Parks offer Latinos a way to reconnect to something central to our culture and identity. These green spaces are ideal for family gatherings and for facilitating community connections, not unlike the plazas in towns across Latin America. In this way, the nation's parks brings Latinos together.
Our parks deserve what we all want on our birthday: friends coming together, setting aside their disagreements, and having a good time. Congressional friends of land protection need to do just that: put business as usual on hold, and renew and fully fund the Land and Water Conservation Fund.
The idea was to protect natural places for all Americans as a counterbalance to the depletion of natural resources. Now, unless Congress reauthorizes the fund, our public lands and waters are at risk of falling even further into disrepair.
I cannot recall a more eventful month than this July: We discovered the first Earth-like planet outside our solar system, capped a nine-and-a-half year space journey with the first shots back from Pluto, and saw the first report of a landmass "missing" its sun.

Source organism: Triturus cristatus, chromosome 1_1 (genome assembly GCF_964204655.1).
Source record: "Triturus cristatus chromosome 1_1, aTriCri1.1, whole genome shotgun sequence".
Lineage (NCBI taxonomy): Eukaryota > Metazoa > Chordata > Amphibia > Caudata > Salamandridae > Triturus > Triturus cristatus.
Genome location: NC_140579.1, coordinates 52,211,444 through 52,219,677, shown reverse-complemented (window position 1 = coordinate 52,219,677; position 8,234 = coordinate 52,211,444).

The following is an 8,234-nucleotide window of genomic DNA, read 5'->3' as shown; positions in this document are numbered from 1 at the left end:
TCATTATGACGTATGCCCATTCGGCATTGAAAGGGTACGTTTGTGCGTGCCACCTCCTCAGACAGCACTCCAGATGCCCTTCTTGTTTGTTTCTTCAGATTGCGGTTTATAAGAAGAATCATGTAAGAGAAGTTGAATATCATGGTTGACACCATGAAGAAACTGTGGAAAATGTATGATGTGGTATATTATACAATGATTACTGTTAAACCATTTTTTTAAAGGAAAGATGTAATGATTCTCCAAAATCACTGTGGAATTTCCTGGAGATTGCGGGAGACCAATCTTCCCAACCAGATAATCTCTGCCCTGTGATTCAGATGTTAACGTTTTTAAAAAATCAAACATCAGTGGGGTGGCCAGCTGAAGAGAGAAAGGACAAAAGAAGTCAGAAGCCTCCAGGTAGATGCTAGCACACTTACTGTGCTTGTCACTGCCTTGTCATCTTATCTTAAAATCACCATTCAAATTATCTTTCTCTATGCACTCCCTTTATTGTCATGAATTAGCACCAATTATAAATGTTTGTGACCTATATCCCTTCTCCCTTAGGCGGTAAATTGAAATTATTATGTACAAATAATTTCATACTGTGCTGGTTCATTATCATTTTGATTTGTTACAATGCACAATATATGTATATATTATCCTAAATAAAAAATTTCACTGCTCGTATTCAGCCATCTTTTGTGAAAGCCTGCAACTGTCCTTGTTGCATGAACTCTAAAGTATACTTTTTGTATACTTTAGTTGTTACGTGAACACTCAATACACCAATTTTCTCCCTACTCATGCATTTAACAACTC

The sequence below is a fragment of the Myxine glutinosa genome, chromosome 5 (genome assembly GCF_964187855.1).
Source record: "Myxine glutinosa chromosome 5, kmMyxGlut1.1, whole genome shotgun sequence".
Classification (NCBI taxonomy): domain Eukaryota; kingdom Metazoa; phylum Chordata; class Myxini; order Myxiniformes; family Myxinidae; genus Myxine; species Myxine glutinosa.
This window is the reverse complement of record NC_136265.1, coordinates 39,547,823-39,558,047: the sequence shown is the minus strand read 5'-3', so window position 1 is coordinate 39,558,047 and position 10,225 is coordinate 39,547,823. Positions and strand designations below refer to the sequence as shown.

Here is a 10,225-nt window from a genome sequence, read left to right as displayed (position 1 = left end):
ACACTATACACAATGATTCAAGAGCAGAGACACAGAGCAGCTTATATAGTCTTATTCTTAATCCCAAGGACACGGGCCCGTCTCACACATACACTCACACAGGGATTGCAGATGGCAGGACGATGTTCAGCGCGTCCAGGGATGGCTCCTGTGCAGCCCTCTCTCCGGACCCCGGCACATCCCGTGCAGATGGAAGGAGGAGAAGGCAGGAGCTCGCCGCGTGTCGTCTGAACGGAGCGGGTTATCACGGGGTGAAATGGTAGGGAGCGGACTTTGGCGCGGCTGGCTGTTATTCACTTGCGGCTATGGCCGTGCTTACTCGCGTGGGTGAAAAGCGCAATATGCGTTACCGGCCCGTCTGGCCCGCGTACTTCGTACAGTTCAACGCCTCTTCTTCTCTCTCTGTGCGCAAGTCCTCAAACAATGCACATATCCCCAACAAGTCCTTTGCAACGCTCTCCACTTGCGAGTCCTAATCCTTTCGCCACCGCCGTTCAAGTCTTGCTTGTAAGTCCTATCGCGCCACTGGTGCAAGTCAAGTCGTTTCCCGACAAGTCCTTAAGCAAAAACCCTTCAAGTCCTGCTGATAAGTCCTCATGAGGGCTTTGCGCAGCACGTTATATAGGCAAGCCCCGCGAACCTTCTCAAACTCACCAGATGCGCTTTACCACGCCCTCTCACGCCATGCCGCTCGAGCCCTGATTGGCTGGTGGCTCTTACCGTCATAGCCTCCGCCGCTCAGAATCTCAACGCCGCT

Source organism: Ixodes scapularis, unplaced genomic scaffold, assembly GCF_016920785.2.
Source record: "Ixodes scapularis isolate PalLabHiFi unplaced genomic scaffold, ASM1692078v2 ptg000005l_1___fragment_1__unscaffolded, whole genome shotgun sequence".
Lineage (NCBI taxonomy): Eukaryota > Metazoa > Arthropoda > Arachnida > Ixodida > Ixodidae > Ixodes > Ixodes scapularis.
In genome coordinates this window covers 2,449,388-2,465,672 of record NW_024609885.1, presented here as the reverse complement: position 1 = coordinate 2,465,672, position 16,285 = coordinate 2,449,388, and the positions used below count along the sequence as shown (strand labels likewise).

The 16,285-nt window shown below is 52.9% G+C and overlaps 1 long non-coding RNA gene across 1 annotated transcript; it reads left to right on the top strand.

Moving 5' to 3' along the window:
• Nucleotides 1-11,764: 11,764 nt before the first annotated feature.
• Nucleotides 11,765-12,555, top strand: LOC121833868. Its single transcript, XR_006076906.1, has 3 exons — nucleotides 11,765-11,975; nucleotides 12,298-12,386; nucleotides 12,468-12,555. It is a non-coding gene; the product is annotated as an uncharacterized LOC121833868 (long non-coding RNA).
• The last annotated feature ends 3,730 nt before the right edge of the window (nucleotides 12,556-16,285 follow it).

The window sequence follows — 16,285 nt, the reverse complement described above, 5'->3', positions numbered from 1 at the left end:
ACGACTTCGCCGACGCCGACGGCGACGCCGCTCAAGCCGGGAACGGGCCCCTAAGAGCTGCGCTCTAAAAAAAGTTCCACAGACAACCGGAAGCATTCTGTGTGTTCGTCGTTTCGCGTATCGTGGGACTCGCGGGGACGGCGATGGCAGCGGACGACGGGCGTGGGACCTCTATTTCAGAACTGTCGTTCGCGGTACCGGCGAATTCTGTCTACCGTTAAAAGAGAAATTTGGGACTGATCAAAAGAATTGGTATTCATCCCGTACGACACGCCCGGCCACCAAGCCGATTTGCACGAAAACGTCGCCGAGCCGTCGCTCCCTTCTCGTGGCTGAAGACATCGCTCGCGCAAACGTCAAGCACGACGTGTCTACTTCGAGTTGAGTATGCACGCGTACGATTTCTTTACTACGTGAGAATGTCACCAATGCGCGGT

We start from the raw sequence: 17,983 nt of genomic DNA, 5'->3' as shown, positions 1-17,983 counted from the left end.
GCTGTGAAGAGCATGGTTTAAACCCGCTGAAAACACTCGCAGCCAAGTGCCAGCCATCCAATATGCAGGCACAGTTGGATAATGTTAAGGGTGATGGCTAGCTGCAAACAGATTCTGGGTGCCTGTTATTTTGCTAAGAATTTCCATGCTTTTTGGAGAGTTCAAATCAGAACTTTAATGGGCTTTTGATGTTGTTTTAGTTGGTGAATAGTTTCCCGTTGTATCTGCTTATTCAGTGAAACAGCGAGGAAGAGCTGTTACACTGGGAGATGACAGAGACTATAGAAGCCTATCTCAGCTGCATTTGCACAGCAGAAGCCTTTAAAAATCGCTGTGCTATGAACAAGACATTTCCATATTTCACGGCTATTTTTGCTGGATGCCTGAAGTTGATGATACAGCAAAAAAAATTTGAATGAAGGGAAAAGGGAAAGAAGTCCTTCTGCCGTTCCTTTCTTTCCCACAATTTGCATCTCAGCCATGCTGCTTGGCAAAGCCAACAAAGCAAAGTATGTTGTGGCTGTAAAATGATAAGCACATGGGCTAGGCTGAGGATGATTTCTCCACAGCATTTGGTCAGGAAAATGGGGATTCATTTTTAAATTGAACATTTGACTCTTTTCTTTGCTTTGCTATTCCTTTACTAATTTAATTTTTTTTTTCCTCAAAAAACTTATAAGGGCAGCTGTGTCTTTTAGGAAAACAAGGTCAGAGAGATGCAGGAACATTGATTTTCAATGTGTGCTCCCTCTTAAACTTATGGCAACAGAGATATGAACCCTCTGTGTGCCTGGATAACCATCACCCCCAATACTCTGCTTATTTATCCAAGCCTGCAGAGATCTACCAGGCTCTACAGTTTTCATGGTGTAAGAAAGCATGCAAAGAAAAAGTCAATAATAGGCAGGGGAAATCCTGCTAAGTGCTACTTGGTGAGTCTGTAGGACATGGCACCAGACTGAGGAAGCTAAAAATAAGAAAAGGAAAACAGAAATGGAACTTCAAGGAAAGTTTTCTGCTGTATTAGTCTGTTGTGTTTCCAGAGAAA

Last year, when Hispanic Access Foundation launched Latino Conservation Week we wanted to create a platform for organizations to showcase the involvement of Latinos in the outdoors and this community's concern for preserving our natural resources for future generations.
Buried in today's budget is a plan to spend $900 million next year for a program which has been one of the most effective in the nation since it was created 50 years ago. It is the Land and Water Conservation Fund, often referred to inside the Beltway by its acronym -- LWCF.
Long ago, in a galaxy seemingly far, far away, the federal government once played an important role in funding local parks, including parks in cities. But in recent years, the feds have had a more modest role in building and restoring our parks, and even that role is now at risk.
Adjusting to everyday life after the high intensity of deployment can be difficult. Many veterans find healing by spending time in the outdoors. That's why it's personally important for me and many veterans that we protect public lands in our state and our nation.
Protecting the great outdoors is good for our economy, helps create jobs, and ensures that the scenic landscapes that millions of people enjoy in California each year will be here for generations to come.